Levi and the 2006 Tour

Heading into the 2006 Tour, there was no clear favorite. Lance had retired, and Jan, Basso and Mancebo (and Vino essentially) were bounced because of Operation Puerto. The highest finisher from the previous year was Levi Leipheimer. Looking at the 2005 results, here's what we had:

Levi: 11:21
Chicken +.12
Cadel: +.34
Floyd: + 1.23
Pereiro: + 4.41

Other favorites though were Alejandro Valverde and Andreas Kloden. But Levi had just won the Dauphine, and by all accounts, the longer TT's in 2006 should have helped Levi even more. But he entered the race told he'd share the team lead with Georg Totschnig, who happened to finish 49 minutes behind Lance the year before, thus a half hour behind Levi. He also stated in a Sports Illustrated article he was hoping for a top 5 finish. Top 5??? He was in a prime position to win the thing!

After the prologue, Levi finished 36th, some :21 behind. Not great, but still way ahead of Totschnig, who somehow finished in 141st. But when they got to the first big ITT, a tough 52km course, Levi somehow finished 96th, pounding his handlebars in frustration as he crossed the finish line. At the end of the day he lost 6 minutes to stage winner Gonshar (and almost as much to Floyd), sandwiched between Samuel Plouhinec, and Alexandre Botcharov (right, "who?"). He was now the 5th best placed rider on his team even. Afterwards he announced that his Tour was pretty much over, and he'd try for stage wins (imagine if Pererio or Floyd said the same thing?!)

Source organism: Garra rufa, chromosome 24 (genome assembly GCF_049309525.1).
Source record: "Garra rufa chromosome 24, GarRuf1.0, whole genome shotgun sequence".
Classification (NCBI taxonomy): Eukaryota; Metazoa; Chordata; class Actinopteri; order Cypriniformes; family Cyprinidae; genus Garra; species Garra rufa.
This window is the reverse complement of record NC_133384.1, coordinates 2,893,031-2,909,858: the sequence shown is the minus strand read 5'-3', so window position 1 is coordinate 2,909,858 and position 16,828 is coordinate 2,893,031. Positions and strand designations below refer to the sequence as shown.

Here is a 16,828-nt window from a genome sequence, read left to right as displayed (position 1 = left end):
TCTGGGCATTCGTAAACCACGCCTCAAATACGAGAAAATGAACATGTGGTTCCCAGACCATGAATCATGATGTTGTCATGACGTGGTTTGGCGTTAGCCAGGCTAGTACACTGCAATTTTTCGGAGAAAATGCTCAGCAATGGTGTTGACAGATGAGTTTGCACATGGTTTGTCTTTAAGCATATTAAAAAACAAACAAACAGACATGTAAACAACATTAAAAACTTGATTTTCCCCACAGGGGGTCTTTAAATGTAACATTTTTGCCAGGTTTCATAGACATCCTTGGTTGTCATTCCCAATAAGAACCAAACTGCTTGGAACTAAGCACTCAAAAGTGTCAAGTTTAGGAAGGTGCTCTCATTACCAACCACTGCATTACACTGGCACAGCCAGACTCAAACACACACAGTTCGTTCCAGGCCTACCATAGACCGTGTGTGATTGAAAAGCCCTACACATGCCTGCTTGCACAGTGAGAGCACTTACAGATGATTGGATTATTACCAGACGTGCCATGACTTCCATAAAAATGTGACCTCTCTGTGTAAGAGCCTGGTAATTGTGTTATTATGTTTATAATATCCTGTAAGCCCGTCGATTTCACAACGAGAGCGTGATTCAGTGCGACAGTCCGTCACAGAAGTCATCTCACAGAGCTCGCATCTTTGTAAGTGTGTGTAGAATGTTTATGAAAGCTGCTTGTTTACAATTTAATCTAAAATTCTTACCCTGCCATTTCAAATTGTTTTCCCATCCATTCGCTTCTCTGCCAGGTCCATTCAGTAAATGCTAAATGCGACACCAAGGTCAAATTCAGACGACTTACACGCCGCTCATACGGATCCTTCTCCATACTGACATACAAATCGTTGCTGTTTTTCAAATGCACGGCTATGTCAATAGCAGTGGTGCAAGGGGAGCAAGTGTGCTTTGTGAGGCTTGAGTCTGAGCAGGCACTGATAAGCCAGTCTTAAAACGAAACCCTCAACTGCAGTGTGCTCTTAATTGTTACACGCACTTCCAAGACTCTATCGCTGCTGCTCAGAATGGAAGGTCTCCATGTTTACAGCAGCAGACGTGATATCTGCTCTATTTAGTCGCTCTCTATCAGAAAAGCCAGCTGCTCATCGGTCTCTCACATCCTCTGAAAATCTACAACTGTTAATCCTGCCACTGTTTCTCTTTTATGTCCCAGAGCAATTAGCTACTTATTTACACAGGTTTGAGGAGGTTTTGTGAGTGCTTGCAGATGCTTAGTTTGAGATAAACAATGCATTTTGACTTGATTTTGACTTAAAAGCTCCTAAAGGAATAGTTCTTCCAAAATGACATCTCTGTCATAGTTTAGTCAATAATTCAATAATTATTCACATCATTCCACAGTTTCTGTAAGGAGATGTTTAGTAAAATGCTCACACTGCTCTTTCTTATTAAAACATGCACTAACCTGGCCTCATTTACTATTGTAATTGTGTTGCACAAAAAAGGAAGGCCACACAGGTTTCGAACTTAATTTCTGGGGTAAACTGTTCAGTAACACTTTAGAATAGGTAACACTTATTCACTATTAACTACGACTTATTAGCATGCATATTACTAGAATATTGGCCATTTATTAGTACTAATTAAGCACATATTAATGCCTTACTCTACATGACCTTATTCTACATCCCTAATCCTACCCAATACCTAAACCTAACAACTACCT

Days later, he said he didn't want to make any excuses. As things got going, he climbed pretty well, almost winning two mountain stages, hinting that he hadn't been able to eat too well, which might explain some. But he lost another 6 minutes on the final ITT. And just like that, a guy with the best time from the previous year, had completely lost probably his best chance of winning the Tour de France.

What the hell happened?

I've heard all kinds of stories. Stomach upset; diarrhea; saddle sores; team dissent; Levi (or most of the team) tried to ride clean, this being post OP scandal and all. But I never heard any sort of official reason. I even tried e-mailing Levi after it was over, but got no answer.

You can watch Levi's Tour diaries that year right here.
 
Disco suffered a similar collapse in form, only theirs lasted the whole Tour. My wild theory is that doctors in Spain dumped the blood they had in storage after Fuentes was busted. The police never searched Fuentes main office on Tenerife, so maybe Fuentes cleaned out that office, fearing the police would get to it.

How to explain the second half of Leipheimer's Tour? I don't know. Maybe in June he managed to store some blood but had to make do with only part of what is usual.

Maybe there is a simple answer like he was sick.